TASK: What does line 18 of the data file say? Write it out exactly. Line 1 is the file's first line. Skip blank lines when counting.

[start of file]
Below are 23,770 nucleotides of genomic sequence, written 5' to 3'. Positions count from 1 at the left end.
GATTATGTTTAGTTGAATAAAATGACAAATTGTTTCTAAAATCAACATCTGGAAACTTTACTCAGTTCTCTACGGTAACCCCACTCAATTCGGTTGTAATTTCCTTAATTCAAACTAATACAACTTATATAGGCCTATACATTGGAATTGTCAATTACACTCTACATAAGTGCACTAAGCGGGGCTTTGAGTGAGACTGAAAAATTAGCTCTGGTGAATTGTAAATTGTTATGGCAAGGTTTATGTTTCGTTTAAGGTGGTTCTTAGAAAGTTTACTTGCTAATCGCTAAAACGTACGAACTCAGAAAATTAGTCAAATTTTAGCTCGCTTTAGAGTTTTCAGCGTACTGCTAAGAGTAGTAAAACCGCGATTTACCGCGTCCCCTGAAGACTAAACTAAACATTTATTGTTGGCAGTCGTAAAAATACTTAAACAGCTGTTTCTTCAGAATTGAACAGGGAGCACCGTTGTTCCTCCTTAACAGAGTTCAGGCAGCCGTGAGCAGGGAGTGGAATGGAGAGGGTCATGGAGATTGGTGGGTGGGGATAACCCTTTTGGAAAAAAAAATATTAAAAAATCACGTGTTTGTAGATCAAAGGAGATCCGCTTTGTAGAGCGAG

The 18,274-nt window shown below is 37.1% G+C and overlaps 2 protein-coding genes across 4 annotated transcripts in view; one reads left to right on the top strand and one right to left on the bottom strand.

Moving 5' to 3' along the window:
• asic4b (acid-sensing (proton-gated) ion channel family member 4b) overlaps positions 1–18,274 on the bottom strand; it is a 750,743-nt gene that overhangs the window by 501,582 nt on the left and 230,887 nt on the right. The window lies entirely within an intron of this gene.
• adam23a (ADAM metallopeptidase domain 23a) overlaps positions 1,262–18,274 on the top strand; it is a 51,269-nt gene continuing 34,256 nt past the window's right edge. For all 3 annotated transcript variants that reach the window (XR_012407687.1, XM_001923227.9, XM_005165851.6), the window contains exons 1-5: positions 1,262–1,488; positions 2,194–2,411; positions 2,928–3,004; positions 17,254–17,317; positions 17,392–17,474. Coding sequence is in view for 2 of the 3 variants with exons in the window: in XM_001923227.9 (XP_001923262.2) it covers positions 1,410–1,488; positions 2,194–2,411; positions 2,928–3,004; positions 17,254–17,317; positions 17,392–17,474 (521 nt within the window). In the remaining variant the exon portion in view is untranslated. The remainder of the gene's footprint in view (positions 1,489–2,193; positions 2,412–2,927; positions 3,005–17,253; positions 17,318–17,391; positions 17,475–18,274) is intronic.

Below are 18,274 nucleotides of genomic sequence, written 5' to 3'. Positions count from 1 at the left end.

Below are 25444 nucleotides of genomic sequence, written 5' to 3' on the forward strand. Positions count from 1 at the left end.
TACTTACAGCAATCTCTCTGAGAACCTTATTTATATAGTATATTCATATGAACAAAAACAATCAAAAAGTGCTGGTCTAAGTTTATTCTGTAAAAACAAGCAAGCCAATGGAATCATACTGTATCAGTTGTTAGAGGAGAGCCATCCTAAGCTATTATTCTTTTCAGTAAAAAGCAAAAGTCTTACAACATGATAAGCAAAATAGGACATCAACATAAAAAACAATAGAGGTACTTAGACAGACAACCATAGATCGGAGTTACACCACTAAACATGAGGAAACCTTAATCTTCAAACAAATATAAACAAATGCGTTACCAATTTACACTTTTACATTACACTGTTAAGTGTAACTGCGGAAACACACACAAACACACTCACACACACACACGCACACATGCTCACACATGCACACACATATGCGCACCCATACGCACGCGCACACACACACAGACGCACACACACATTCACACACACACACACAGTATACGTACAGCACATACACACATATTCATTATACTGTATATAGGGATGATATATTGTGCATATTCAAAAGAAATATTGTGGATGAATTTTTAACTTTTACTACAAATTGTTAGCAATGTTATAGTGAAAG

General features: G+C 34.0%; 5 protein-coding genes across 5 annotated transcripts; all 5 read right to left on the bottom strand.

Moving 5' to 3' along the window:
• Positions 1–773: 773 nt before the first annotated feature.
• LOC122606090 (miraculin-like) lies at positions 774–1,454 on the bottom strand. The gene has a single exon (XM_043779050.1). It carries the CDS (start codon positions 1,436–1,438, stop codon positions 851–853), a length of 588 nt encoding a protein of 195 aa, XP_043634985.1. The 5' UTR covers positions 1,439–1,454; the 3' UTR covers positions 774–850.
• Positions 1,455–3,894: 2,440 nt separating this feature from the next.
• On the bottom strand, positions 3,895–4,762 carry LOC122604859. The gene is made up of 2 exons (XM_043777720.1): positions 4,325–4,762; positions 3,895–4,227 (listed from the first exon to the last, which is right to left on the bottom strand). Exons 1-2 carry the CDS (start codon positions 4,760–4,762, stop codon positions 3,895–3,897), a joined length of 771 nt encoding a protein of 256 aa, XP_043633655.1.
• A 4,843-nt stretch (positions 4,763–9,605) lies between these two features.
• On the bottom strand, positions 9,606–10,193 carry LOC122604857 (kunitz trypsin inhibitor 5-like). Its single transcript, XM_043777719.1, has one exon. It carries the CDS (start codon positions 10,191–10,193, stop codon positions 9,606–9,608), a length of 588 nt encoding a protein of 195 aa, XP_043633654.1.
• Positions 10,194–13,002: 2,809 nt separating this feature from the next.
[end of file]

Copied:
• Positions 10,194–13,002: 2,809 nt separating this feature from the next.